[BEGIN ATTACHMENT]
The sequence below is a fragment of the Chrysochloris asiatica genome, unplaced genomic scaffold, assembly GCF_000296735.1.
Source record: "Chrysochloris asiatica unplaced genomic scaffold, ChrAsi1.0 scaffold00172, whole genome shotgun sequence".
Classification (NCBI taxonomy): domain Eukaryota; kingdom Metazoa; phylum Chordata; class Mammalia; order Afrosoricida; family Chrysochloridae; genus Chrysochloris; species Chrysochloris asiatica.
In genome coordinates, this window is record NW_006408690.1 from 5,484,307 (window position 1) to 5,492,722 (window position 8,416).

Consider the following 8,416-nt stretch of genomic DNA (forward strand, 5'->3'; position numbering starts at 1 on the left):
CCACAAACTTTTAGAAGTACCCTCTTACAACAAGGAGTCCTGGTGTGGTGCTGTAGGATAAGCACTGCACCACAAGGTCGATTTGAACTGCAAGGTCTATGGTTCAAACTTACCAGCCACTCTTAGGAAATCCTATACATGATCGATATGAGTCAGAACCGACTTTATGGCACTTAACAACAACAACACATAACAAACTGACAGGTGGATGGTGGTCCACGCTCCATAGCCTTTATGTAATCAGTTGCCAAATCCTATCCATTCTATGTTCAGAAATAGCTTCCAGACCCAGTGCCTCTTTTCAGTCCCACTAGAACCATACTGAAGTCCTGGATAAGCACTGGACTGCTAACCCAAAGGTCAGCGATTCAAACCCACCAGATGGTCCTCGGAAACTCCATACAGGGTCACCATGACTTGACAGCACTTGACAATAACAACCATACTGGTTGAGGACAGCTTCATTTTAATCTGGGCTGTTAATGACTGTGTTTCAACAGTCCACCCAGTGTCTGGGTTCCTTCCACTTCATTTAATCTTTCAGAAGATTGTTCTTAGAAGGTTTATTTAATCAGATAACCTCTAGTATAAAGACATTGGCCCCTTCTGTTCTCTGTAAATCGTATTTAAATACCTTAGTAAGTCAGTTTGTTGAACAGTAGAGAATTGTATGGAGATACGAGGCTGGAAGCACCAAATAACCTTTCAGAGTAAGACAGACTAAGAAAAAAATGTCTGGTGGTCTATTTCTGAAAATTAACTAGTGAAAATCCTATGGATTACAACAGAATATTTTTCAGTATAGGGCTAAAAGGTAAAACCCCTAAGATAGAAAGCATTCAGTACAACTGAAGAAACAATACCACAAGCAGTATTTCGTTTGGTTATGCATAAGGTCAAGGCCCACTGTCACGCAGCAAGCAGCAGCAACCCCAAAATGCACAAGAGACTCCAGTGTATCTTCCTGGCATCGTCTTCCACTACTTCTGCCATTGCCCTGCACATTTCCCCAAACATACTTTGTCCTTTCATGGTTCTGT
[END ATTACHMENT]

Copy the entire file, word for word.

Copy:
The sequence below is a fragment of the Chrysochloris asiatica genome, unplaced genomic scaffold, assembly GCF_000296735.1.
Source record: "Chrysochloris asiatica unplaced genomic scaffold, ChrAsi1.0 scaffold00172, whole genome shotgun sequence".
Classification (NCBI taxonomy): domain Eukaryota; kingdom Metazoa; phylum Chordata; class Mammalia; order Afrosoricida; family Chrysochloridae; genus Chrysochloris; species Chrysochloris asiatica.
In genome coordinates, this window is record NW_006408690.1 from 5,484,307 (window position 1) to 5,492,722 (window position 8,416).

Consider the following 8,416-nt stretch of genomic DNA (forward strand, 5'->3'; position numbering starts at 1 on the left):
CCACAAACTTTTAGAAGTACCCTCTTACAACAAGGAGTCCTGGTGTGGTGCTGTAGGATAAGCACTGCACCACAAGGTCGATTTGAACTGCAAGGTCTATGGTTCAAACTTACCAGCCACTCTTAGGAAATCCTATACATGATCGATATGAGTCAGAACCGACTTTATGGCACTTAACAACAACAACACATAACAAACTGACAGGTGGATGGTGGTCCACGCTCCATAGCCTTTATGTAATCAGTTGCCAAATCCTATCCATTCTATGTTCAGAAATAGCTTCCAGACCCAGTGCCTCTTTTCAGTCCCACTAGAACCATACTGAAGTCCTGGATAAGCACTGGACTGCTAACCCAAAGGTCAGCGATTCAAACCCACCAGATGGTCCTCGGAAACTCCATACAGGGTCACCATGACTTGACAGCACTTGACAATAACAACCATACTGGTTGAGGACAGCTTCATTTTAATCTGGGCTGTTAATGACTGTGTTTCAACAGTCCACCCAGTGTCTGGGTTCCTTCCACTTCATTTAATCTTTCAGAAGATTGTTCTTAGAAGGTTTATTTAATCAGATAACCTCTAGTATAAAGACATTGGCCCCTTCTGTTCTCTGTAAATCGTATTTAAATACCTTAGTAAGTCAGTTTGTTGAACAGTAGAGAATTGTATGGAGATACGAGGCTGGAAGCACCAAATAACCTTTCAGAGTAAGACAGACTAAGAAAAAAATGTCTGGTGGTCTATTTCTGAAAATTAACTAGTGAAAATCCTATGGATTACAACAGAATATTTTTCAGTATAGGGCTAAAAGGTAAAACCCCTAAGATAGAAAGCATTCAGTACAACTGAAGAAACAATACCACAAGCAGTATTTCGTTTGGTTATGCATAAGGTCAAGGCCCACTGTCACGCAGCAAGCAGCAGCAACCCCAAAATGCACAAGAGACTCCAGTGTATCTTCCTGGCATCGTCTTCCACTACTTCTGCCATTGCCCTGCACATTTCCCCAAACATACTTTGTCCTTTCATGGTTCTGT